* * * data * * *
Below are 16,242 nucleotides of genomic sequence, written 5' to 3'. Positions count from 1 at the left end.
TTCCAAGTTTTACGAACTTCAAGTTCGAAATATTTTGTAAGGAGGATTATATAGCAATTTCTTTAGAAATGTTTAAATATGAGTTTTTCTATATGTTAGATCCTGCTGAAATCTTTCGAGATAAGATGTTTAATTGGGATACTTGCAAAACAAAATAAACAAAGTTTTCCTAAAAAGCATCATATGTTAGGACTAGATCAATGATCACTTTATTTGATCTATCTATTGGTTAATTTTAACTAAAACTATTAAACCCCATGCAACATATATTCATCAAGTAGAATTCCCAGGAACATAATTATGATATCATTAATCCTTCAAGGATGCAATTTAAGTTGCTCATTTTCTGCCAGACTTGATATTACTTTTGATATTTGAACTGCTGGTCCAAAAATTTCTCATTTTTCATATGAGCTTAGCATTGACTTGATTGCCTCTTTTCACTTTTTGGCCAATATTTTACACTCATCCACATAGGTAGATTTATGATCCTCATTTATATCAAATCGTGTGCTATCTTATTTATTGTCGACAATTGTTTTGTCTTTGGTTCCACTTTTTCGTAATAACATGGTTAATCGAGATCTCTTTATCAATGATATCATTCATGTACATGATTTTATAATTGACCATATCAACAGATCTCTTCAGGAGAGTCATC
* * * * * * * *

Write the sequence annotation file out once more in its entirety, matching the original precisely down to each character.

Below are 16,242 nucleotides of genomic sequence, written 5' to 3'. Positions count from 1 at the left end.
TTCCAAGTTTTACGAACTTCAAGTTCGAAATATTTTGTAAGGAGGATTATATAGCAATTTCTTTAGAAATGTTTAAATATGAGTTTTTCTATATGTTAGATCCTGCTGAAATCTTTCGAGATAAGATGTTTAATTGGGATACTTGCAAAACAAAATAAACAAAGTTTTCCTAAAAAGCATCATATGTTAGGACTAGATCAATGATCACTTTATTTGATCTATCTATTGGTTAATTTTAACTAAAACTATTAAACCCCATGCAACATATATTCATCAAGTAGAATTCCCAGGAACATAATTATGATATCATTAATCCTTCAAGGATGCAATTTAAGTTGCTCATTTTCTGCCAGACTTGATATTACTTTTGATATTTGAACTGCTGGTCCAAAAATTTCTCATTTTTCATATGAGCTTAGCATTGACTTGATTGCCTCTTTTCACTTTTTGGCCAATATTTTACACTCATCCACATAGGTAGATTTATGATCCTCATTTATATCAAATCGTGTGCTATCTTATTTATTGTCGACAATTGTTTTGTCTTTGGTTCCACTTTTTCGTAATAACATGGTTAATCGAGATCTCTTTATCAATGATATCATTCATGTACATGATTTTATAATTGACCATATCAACAGATCTCTTCAGGAGAGTCATC